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The programme shows how the great variety of elements can be systemised into a Periodic Table. Both the Mendeleevan and the modern long form of the Periodic Table are examined.
Metadata describing this Open University video programme
Module code and title: S101, Science: a foundation course
Item code: S101; 13
First transmission date: 29-05-1979
Published: 1979
Rights Statement:
Restrictions on use:
Duration: 00:24:00
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Producer: David Jackson
Contributor: David Johnson
Publisher: BBC Open University
Keyword(s): Chemical formulae; Periodic table
Subject terms: Chemical elements; Periodic law
Footage description: David Johnson introduces the programme. To illustrate some of the wide variety of properties found among the elements, Johnson demonstrates the properties of some gases. Shots of a flame being re-kindled in a beaker of pure oxygen, of chlorine gas in a beaker and of film footage of a WW1 chlorine gas attack. Also shots of helium and hydrogen filled balloons being released and film footage of the Hindenburg airship disaster. Johnson goes on to demonstrate some of the properties of solid elements. Shots of sulphur springs near Bristol and of Johnson demonstrate the electrical conductivity of sulphur and of aluminium. He goes on to look at the great differences in melting points of different metals. Shots of mercury, caesium, molten iron, and a tungsten sample. Quoting from a paper by Mendeleev to the Russian Chemical Society in 1869 Johnson briefly explains how the idea of periodicity was introduced to put order among the elements. in animated sequence is used to lay out the Elements in the periodic order devised by Mendeleev. Johnson (voice over) provides the commentary. Johnson then explains that the elements, contained in a group in the periodic table, share similar properties. He has with him several balloons, each filled with one of the noble gases. Film shots of the six alkali metals being cut with a knife. Johnson (voice over) points out the oxidation which quickly appears on the cut surface. Johnson next does an experiment which tests the reaction of the alkali metals to water. In order to demonstrate that regular changes occur as one moves across a period of the table, Johnson reacts fluorine with each of the elements of one period in turn. Animated diagrams also help to illustrate his points. David Johnson points out the importance of chemical formulas for establishing common characteristics of elements, particularly where visual inspection of reactions does not obviously show trends. Animated diagrams and demonstrations of reactions help to illustrate his points. The demonstrations include the burning of aluminium powder in air, phosphorous burning in oxygen gas, and a diamond burning in liquid oxygen. The product of burnt silicon (but not the reaction) is also shown. With the aid of an animated periodic table and shot of elements belonging to two sub-groups immersed in water ( one sub-group reacts strongly, the other not at all), Johnson points out some of the weakness of Mendeleev's periodic table. Johnson (voice over an animated periodic table) shows how the more modern long form of periodic table overcomes the weaknesses of Mendeleev's table. Johnson sums up the programme.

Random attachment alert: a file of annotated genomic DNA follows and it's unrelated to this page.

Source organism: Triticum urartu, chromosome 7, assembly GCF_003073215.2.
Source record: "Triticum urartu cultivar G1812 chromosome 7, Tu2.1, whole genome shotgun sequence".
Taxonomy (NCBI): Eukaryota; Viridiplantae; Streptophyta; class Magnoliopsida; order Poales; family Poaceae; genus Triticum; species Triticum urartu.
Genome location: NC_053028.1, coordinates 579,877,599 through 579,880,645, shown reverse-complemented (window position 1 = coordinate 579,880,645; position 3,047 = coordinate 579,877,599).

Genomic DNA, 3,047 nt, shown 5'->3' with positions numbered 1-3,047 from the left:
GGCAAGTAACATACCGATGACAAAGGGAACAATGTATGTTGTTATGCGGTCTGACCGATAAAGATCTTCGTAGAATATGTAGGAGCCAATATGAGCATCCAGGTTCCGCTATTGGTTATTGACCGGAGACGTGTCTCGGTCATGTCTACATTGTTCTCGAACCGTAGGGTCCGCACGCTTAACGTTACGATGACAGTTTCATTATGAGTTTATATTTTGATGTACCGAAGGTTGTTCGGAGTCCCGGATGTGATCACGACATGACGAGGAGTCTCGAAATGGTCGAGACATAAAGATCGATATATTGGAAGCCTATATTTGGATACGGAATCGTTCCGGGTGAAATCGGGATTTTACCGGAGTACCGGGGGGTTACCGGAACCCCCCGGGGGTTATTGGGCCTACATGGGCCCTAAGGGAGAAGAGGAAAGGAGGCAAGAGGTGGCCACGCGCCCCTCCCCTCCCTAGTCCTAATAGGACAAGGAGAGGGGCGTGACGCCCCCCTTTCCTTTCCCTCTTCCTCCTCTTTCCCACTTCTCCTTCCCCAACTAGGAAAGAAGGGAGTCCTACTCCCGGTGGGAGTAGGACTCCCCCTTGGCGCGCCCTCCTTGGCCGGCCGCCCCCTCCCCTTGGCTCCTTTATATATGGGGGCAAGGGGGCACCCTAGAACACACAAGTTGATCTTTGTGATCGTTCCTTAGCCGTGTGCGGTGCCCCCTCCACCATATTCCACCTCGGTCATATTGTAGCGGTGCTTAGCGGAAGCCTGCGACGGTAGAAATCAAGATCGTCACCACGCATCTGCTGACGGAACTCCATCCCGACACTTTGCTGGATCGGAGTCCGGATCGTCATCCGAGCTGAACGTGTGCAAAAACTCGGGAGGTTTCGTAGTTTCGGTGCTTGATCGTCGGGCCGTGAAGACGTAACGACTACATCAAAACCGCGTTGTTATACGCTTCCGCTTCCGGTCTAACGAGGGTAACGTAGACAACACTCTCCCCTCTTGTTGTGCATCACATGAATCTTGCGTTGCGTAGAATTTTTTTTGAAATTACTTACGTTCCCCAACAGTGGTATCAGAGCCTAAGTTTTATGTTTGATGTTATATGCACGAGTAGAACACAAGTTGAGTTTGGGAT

Master spool number: 6HT/72860
Production number: FOUS013Y
Videofinder number: 1188
Available to public: no